“Two weeks ago my father died of cancer. He had fought for 3 long years – had 18 months in remission, and then was struck down again recently with another form of cancer. In 2012 he was diagnosed with a Birkett’s Lymphoma. We got told that the lymphoma was rare, which was followed with the phrase we treat “600 to 700” a year. To a bystander that doesn’t seem rare.
The reality is, when you stop and think, you realise not a single person goes through life without being impacted by cancer – either through a friend, family or having it themselves. My husband and I also have a dear friend whose son has a rare form of cancer and needs treatments every second week. And another friend has been diagnosed with breast cancer.
I found out my father had relapsed the day after my wedding. That was 16 July 2016. He went into hospital on the 18th. He had a few trips in and out of hospital in the past few months but these times he would end up in ICU. This battle was harder. The treatment had taken its toll on other organs. My father was brave until the end. But his battle is now over and he has found his peace.
It was important to us to have an option for people to support cancer research on our wedding registry. We have everything we need. All we want for our lives and the lives of our friends and family is love, health and happiness. We can do what we can to show love and help with happiness but we need to support research into cancer to get closer to cures – the health bit. In my lifetime I would love to see an end to at least one of the major killers but my selfish reality is that I want to see all of them cured. If 600 to 700 people being affected is rare – I want it to be even rarer!
Cancer is awful and it is everywhere. There are really smart people working to end it and to help make life better for those who are suffering from it. Cancer took my father too soon, as a result it is my number one enemy. My husband, my family and I are all committed to doing what we can to support cancer research going forward.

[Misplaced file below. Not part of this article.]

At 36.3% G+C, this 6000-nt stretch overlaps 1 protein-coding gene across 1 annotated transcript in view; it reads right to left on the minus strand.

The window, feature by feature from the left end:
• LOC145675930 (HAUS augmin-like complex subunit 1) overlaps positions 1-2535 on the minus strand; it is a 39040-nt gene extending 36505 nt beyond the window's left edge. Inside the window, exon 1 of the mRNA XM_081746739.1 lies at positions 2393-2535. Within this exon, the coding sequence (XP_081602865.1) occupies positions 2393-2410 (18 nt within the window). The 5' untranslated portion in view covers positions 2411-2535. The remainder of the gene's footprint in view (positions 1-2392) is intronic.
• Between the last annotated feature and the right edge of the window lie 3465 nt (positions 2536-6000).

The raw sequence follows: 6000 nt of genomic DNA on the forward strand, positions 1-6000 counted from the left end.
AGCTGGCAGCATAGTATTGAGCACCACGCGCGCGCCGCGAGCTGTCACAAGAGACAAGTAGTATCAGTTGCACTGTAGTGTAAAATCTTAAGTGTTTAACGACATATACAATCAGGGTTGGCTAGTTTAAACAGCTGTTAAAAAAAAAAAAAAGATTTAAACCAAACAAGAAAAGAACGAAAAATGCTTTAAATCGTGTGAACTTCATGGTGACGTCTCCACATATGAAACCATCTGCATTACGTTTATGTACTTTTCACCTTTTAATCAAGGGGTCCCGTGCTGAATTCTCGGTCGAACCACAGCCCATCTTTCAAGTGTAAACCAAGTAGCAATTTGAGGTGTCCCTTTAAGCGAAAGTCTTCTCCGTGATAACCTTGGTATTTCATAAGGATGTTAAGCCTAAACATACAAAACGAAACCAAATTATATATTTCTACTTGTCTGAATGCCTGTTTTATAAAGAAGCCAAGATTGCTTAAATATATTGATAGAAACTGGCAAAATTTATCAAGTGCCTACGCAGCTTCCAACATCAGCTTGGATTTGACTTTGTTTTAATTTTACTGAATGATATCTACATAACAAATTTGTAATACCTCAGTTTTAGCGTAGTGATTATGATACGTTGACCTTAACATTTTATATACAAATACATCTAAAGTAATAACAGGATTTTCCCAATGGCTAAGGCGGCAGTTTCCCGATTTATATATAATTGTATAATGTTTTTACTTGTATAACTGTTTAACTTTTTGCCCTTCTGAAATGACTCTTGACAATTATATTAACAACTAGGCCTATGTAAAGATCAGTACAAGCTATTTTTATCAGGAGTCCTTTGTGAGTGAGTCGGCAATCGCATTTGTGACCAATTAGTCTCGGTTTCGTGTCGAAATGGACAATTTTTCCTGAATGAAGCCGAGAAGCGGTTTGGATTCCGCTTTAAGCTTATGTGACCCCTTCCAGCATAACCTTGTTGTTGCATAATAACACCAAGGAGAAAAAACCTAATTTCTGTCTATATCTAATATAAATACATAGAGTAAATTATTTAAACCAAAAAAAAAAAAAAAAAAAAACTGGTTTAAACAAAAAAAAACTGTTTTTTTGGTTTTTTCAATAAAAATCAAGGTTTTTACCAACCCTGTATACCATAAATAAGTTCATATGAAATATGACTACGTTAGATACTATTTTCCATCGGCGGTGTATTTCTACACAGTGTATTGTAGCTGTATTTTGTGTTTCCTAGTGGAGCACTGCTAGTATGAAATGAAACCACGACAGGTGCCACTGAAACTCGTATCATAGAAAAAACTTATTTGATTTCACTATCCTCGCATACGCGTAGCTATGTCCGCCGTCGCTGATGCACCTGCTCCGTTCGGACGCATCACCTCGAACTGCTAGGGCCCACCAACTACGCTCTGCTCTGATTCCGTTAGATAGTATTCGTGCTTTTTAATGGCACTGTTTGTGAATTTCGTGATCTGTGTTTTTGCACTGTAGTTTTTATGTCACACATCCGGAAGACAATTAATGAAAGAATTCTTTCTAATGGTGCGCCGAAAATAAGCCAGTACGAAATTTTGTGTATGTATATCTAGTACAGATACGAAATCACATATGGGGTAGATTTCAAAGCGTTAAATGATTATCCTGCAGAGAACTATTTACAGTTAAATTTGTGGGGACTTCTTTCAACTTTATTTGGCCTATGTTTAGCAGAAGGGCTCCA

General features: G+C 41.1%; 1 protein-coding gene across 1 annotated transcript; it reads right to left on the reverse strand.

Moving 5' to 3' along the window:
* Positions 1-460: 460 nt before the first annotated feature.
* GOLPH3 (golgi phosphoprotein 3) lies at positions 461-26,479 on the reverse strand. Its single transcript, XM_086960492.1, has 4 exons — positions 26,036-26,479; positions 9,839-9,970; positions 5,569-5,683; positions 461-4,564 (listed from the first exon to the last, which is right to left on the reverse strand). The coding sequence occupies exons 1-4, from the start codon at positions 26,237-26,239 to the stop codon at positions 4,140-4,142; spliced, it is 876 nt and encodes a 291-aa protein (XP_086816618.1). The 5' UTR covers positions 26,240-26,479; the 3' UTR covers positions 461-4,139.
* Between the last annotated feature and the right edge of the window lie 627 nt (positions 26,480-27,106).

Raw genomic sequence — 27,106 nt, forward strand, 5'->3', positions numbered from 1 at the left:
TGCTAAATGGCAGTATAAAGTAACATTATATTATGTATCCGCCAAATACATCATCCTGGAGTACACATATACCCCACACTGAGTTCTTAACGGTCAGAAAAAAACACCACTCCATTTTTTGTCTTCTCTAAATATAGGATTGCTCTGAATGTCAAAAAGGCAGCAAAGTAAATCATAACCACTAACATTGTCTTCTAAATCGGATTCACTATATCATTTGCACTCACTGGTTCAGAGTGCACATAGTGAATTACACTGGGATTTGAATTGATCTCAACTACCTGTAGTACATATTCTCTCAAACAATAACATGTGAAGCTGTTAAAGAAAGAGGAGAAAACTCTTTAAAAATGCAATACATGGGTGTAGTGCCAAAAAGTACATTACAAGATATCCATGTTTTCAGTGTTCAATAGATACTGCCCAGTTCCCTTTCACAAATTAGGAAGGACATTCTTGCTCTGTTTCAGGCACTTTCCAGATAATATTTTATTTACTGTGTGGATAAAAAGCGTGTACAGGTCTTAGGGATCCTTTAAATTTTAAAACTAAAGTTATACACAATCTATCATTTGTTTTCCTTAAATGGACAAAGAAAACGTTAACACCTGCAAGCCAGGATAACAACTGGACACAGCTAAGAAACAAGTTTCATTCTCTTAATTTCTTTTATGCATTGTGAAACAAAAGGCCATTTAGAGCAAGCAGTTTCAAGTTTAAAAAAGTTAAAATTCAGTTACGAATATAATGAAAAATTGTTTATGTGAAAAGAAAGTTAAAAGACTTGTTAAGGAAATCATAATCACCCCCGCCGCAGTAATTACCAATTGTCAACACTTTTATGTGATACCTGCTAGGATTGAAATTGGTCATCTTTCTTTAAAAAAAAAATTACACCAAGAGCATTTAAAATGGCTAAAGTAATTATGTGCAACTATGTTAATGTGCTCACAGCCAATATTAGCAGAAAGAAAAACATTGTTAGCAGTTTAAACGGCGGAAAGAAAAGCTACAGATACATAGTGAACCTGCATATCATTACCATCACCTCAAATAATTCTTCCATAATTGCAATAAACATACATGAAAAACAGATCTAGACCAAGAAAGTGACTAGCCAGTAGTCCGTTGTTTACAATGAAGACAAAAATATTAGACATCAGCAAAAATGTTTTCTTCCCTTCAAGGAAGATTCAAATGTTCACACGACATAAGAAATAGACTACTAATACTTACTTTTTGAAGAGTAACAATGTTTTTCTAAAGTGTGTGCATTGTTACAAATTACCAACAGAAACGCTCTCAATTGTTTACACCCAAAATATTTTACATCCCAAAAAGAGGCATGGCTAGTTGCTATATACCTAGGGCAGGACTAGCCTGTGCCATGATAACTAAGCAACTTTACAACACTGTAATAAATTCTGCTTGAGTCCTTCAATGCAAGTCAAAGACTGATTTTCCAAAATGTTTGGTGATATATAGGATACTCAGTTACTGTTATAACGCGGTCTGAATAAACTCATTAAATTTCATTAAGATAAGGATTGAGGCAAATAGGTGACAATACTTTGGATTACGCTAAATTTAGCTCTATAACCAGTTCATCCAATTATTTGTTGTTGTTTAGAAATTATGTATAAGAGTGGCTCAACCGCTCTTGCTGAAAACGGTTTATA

I also want to make a special mention of the amazing nurses who cared for my father at the Mater Hospital in Brisbane. Those men and women never left him alone, they cared for him, they laughed with him, they held his hand and they gave him his dignity. They also cared for us in his final days as we sat with him. There was an unbelievable warmth in the hugs I received from those people. They have a special place in our hearts.
I have included a photo of my dad and I after he gave his speech as well as my mum, dad and I before the wedding (the supporters need to be praised too – mum deals with it 24/7 as well).” – Zoë Robinson, ACRF supporter
Thank you to Zoë for supporting cancer research in lieu of gifts on your special day. With many modern couples accumulating their house-hold goods before they tie the knot, wedding donations to cancer research are becoming an increasingly popular option for both guests and the happy couple. Whether you wish to replace traditional gifts with a wedding donation, or replace a favour in the same way, all funds received by the ACRF in celebration of your wedding will help fund new and better treatments for cancer. Click here to learn more.
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